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Zen: The Modern Art of Eastern Cooking

by: Ming-Dao Deng

San Francisco CA: Soma Books 1998, $27.00, Hardbound
ISBN: 1- 57959-004-7

Reviewed by: Jacqueline M. Newman
Spring Volume: 2000 Issue: 7(1) page(s): 22

Guided by the four principles of Zen: Respect, Harmony, Purity, and Tranquility, Deng Ming-Dao shares recipes and thoughts about bringing out the best in ourselves and our food.

After an introduction, the marriage of Zen Buddhisim and Taoism are explained as is Zen and health and other topics. Of particular interest are the Eleven Courses of a Taoist Banquet and how they came into being and the role of each in the overall meal. In brief, they are:
1. Pickled or vinegary dishes to stimulate the digestive system.
2. Vegetables, tofu, or other neutral foods, to calm the system and neutralize.
3. Meats, fried foods, spicy foods; yang foods to stimulate and energize.
4. Tonic soups made with medicinal herbs to build vitality.
5. Stir-fried foods to balance the wetness of the soup course.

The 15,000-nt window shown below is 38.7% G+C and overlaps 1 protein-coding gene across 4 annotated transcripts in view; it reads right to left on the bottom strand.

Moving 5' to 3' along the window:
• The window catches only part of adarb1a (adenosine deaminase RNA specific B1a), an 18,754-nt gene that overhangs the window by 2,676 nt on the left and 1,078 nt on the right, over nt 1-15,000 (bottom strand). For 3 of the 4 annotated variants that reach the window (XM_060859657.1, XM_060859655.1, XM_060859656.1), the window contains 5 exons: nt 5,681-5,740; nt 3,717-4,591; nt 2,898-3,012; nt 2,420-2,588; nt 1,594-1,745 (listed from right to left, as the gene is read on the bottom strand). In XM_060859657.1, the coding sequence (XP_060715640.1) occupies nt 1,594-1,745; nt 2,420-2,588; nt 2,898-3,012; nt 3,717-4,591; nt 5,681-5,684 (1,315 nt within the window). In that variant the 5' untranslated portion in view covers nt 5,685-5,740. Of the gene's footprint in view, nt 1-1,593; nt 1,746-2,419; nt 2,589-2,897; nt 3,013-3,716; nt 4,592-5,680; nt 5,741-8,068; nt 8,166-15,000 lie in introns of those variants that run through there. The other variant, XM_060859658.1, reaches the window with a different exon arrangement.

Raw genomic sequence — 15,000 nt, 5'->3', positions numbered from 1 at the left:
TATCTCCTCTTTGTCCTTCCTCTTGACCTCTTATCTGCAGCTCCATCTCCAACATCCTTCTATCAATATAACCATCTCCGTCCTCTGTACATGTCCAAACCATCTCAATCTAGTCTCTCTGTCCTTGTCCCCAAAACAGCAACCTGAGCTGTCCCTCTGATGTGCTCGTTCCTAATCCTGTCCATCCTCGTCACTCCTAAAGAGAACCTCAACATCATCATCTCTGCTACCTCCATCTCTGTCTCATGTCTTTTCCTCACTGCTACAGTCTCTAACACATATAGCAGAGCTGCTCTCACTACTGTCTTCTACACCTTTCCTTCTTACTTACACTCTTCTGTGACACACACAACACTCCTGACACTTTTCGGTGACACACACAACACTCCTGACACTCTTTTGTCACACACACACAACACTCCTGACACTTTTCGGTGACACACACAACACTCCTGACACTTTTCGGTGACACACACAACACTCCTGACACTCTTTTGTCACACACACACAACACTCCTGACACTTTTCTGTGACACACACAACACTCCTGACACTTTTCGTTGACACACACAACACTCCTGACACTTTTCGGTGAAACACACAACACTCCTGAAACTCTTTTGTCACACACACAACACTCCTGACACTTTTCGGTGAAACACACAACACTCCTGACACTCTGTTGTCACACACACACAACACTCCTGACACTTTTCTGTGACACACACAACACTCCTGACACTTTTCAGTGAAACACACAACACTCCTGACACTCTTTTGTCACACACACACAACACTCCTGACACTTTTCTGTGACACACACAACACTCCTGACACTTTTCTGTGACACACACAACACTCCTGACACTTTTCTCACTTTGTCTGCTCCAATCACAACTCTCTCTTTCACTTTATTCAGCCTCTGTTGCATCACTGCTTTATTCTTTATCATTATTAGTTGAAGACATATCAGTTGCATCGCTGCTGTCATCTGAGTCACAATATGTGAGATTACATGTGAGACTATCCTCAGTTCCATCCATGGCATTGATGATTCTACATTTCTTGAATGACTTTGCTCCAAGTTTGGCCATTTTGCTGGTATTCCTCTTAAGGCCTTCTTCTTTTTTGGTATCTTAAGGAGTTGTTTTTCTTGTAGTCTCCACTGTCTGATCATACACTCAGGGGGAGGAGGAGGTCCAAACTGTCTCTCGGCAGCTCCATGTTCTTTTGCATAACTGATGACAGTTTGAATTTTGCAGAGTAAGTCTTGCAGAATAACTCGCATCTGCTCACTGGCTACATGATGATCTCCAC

6. White fish, nutritious but neutral.
7. Vegetable dishes to neutralize the yang of the meats and tonic soups.
8. Mushroom soups to cleanse the digestive system.
9. Rice or noodles to fill the diner.
10. Fruits, cooling clensing and sweet.
11. Teas to stimulate or calm as needed for the banquet or the diners.

Though not all information or recipes are Chinese, the Sweet Red Bean Congee is wonderful as is the Pine Nut Congee. The Luohan Vegetable Stew is a fine combination of fresh and dry ingredients, and the Red Rice Stir-Fry will meet the needs of those seeking Fujianese foods and/or products in the market that tout cholesterol control such as Cholestin, which claims that it does.

Cholestin is a proprietary product that uses yeast fermented on red rice. We sugest you see the article about Fujianese foods in Flavor and Fortune's, Volume 6(2) on page 13 and beyond, and the recipe for Red Wine Paste on page 20 of that issue. Additional red rice recipes will be included in future issues.

Many other Chinese recipes are delicious as is the Grilled Quail Stuffed with Chinese Sticky Rice and an unusual versin of Spicy Pan-Fried Chinese Long Beans made with honey, basil, and mint leaves.

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